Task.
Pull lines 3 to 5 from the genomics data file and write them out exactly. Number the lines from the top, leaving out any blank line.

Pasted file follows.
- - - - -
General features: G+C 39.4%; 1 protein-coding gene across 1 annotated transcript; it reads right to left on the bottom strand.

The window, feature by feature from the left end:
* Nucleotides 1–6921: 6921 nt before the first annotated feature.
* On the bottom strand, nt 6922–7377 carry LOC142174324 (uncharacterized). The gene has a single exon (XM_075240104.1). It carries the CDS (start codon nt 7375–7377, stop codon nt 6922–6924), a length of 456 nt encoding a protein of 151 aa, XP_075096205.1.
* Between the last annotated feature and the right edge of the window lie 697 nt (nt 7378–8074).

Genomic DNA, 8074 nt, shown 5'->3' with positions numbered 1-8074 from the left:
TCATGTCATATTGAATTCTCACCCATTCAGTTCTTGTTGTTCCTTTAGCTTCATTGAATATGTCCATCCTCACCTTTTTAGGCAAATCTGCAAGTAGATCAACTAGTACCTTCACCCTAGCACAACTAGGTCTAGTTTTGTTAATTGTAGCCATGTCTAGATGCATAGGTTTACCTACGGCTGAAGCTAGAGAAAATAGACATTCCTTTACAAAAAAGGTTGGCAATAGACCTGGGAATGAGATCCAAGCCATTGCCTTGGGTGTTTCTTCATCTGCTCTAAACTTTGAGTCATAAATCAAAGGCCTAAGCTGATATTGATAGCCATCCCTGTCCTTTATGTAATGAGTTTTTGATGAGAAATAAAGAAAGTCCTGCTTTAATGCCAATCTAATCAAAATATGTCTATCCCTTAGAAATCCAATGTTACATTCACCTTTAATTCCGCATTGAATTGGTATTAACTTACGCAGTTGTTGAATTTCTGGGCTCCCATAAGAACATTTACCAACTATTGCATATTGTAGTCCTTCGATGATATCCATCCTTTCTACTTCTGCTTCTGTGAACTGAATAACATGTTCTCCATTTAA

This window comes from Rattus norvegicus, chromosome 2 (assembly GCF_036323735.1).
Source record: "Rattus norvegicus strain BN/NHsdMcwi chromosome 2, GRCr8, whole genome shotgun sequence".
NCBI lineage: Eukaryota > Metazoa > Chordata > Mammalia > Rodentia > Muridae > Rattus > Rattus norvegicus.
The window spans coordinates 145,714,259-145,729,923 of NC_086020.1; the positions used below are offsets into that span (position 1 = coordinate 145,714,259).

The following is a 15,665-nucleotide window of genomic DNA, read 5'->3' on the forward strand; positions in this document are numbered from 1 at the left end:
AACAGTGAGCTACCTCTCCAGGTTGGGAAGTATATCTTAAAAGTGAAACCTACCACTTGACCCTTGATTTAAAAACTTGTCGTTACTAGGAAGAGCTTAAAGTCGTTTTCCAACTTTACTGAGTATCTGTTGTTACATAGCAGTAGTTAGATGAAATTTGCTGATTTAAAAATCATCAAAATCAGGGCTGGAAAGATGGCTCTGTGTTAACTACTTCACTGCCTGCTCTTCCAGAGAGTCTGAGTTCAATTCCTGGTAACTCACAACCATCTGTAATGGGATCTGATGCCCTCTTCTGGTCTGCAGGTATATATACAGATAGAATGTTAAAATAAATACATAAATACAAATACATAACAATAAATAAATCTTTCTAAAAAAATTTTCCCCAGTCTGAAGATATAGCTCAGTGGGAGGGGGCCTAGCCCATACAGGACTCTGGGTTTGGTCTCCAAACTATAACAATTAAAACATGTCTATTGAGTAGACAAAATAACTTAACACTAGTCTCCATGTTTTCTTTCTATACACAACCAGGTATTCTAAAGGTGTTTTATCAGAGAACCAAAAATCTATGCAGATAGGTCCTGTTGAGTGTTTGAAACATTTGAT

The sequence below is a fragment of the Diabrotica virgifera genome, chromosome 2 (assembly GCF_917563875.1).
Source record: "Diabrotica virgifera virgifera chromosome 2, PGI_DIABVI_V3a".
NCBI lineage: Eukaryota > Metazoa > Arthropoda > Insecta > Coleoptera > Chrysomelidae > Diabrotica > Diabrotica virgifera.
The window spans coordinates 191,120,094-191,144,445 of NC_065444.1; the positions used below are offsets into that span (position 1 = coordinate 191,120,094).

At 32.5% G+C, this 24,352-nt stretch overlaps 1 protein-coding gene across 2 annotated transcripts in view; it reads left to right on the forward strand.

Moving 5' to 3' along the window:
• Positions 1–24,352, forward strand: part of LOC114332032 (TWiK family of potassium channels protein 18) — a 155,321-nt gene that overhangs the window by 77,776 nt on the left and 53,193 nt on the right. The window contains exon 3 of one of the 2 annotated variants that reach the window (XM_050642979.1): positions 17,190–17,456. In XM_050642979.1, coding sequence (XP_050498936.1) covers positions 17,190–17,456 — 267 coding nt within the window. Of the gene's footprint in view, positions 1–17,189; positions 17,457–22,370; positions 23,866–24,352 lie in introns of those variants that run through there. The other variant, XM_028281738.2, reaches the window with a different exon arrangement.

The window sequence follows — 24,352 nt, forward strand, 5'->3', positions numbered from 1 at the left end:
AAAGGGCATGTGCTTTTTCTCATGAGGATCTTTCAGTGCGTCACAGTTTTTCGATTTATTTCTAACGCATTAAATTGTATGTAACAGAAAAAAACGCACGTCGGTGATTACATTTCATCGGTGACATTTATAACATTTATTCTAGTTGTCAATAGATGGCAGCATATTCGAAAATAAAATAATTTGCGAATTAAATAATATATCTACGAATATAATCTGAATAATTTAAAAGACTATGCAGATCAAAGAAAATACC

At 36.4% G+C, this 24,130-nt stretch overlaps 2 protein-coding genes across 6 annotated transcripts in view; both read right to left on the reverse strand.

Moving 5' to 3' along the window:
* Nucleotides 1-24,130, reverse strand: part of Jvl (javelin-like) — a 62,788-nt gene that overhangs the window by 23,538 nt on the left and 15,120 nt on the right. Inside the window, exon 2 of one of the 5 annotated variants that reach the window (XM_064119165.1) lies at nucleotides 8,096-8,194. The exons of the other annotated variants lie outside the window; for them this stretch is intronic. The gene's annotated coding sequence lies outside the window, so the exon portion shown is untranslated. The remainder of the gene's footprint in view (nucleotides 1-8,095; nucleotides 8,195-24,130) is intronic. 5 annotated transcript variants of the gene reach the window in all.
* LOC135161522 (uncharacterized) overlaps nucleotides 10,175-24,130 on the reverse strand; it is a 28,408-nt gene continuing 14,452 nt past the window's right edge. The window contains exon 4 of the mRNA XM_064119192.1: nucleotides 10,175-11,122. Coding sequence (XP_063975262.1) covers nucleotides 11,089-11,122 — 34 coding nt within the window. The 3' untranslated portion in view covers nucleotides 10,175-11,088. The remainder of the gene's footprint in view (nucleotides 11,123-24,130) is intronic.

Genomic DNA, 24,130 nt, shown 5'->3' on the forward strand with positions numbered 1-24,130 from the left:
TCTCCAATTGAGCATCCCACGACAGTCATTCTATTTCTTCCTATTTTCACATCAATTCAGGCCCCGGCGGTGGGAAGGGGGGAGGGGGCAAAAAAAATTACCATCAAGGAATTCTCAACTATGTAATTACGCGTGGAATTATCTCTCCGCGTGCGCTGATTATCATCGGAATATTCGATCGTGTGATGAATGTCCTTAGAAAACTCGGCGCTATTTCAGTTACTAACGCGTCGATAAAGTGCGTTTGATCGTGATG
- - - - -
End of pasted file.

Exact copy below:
* Nucleotides 1–6921: 6921 nt before the first annotated feature.
* On the bottom strand, nt 6922–7377 carry LOC142174324 (uncharacterized). The gene has a single exon (XM_075240104.1). It carries the CDS (start codon nt 7375–7377, stop codon nt 6922–6924), a length of 456 nt encoding a protein of 151 aa, XP_075096205.1.
* Between the last annotated feature and the right edge of the window lie 697 nt (nt 7378–8074).